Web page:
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Businesses Have an Opportunity to Maintain Productivity During Coronavirus Crisis with Teleworking

One way for businesses to do this is to strategically embrace the idea of teleworking, which simply put is having employees shift their operations to a home office during this public health crisis.

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One way for businesses to do this is to strategically embrace the idea of teleworking, which simply put is having employees shift their operations to a home office during this public health crisis.

To say that the global outbreak of Coronavirus Disease 19 (COVID-19) has changed the way Americans conduct business, at least for the immediate future, would be a vast understatement. With the unprecedented wave of limited public access, social distancing and workplace restrictions meant to stem the spread of the disease, we have entered a period of adjustment for businesses that we likely haven’t seen since the Great Depression and World War II.

Yet during this time, there are opportunities for many companies to adapt on the fly and maintain a solid level of productivity, despite the dramatic shift in how business is conducted for the time being. One way for businesses to do this is to strategically embrace the idea of teleworking, which simply put is having employees shift their operations to a home office during this public health crisis.

There are some businesses that have implemented the practice of teleworking for several years, though it has never been as widespread a business necessity as it is becoming now. Even for those businesses with a longstanding culture of working within the structure of a “traditional” office setting, there is a playbook they can follow to seamlessly integrate teleworking into their overall strategy without missing a beat.

Virtual Private Network

Teleworking begins with a Virtual Private Network, or VPN, a tool that connects remote users (as in people working at home or in remote offices) to a company’s private internal network by using the internet for connectivity. With cloud-based technology, VPNs can be relatively simple for a company to establish—providing they have the capacity to make it work company-wide.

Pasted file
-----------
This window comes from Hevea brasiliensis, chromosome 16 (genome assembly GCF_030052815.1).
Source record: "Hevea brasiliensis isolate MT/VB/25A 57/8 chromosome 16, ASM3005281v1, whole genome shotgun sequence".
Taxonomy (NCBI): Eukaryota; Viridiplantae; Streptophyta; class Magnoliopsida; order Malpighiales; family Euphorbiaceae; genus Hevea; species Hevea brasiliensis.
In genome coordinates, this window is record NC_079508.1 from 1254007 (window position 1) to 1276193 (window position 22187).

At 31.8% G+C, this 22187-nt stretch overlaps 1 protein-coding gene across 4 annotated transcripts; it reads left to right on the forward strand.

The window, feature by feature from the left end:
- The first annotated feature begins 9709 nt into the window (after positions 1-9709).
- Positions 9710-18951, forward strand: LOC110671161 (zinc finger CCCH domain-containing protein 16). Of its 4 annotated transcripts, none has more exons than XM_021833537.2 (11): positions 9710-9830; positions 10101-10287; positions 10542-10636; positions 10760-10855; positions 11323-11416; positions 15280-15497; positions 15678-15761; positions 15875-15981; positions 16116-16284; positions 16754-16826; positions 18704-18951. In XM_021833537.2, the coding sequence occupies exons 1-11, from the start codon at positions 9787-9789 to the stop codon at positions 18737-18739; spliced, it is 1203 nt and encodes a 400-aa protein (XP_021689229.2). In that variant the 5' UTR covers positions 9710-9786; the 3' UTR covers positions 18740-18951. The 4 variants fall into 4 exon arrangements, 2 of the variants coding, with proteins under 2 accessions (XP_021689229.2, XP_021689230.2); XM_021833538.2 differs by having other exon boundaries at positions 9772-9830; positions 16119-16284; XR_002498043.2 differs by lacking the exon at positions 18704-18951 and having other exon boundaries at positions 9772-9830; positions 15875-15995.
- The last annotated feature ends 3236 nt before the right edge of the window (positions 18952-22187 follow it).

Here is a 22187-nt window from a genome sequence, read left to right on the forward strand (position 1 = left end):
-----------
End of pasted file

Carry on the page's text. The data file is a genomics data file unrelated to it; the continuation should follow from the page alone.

While a VPN can provide access to company resources, it may not be enough to enable a “useable” end-user experience. Some legacy applications are not well optimized to run over a VPN and the lack of responsiveness can be frustrating to end-users. Fortunately, there are solutions called Virtual Desktop Infrastructure (VDI) that provide a remote desktop experience. A VDI reduces the amount of bandwidth being consumed, allows the application to run within the secure confines of the business network and provides a more responsive experience for the end-user. Some VDI solutions can be deployed in the cloud providing both a fast deployment time and metered billing so that you only pay for what you need.

Ensuring Productivity

Once a VPN is established and the employees are given the capability to perform their jobs from home, the business then needs to develop a system of monitoring remote users to ensure productivity. This has to be implemented with a sense of balance—the company doesn’t want to inject a lack of trust into the process, but it does want to ensure the appropriate amount of work is getting done from home. Employees and employers can work together to determine what defines productivity for them and what level is expected while teleworking. This is a good starting point.

The next step is to define parameters for the home workspace and set expectations for the work day. Employers should stress that an appropriate space should be established, that proper workplace etiquette is transferred to the home office and that the employees have the right tools—such as access to instant messaging and internal communication chains, headsets and hardware needed to operate properly. The truth of the COVID-19 outbreak is we don’t know how long current restrictions on personal interaction and the need for social distancing will take place, so remote workspaces need to be established with an eye on the long-term.

Security

As with every aspect of the modern work environment, proper security is paramount for teleworking, given the persistent threat of cyber security attacks that loom over most businesses. Supporting a telework capability is not open season on tried and true security practices. It is not the time to open up servers/services to outside users by relaxing firewall rules and restrictions. Any changes to your infrastructure to support remote work should include a review of the security approach to ensure you’re not increasing potential exposure. It should go without saying that all protocols followed by a company for on-site users—password protections, encryption, alertness to and notification of potential scams and more—should be put in place in the home office as well. In fact, in many circumstances, vigilance needs to be heightened—as not all network traffic on the user’s PC is necessarily protected by the corporate firewall. As with all aspects of doing business in the digital age, everything needs to be done with security in mind

Telework has evolved into something much more than simply opening up a laptop at the kitchen table; it truly should be viewed as a direct extension of the main office, with all necessary rules and processes in place. But during a time as extraordinary as this, telework is a vital tool that not only can help businesses stay afloat, but continue to thrive and even grow. It is a new way of thinking for many companies, but it can bring tremendous value and stability during a time of such uncertainty.

 

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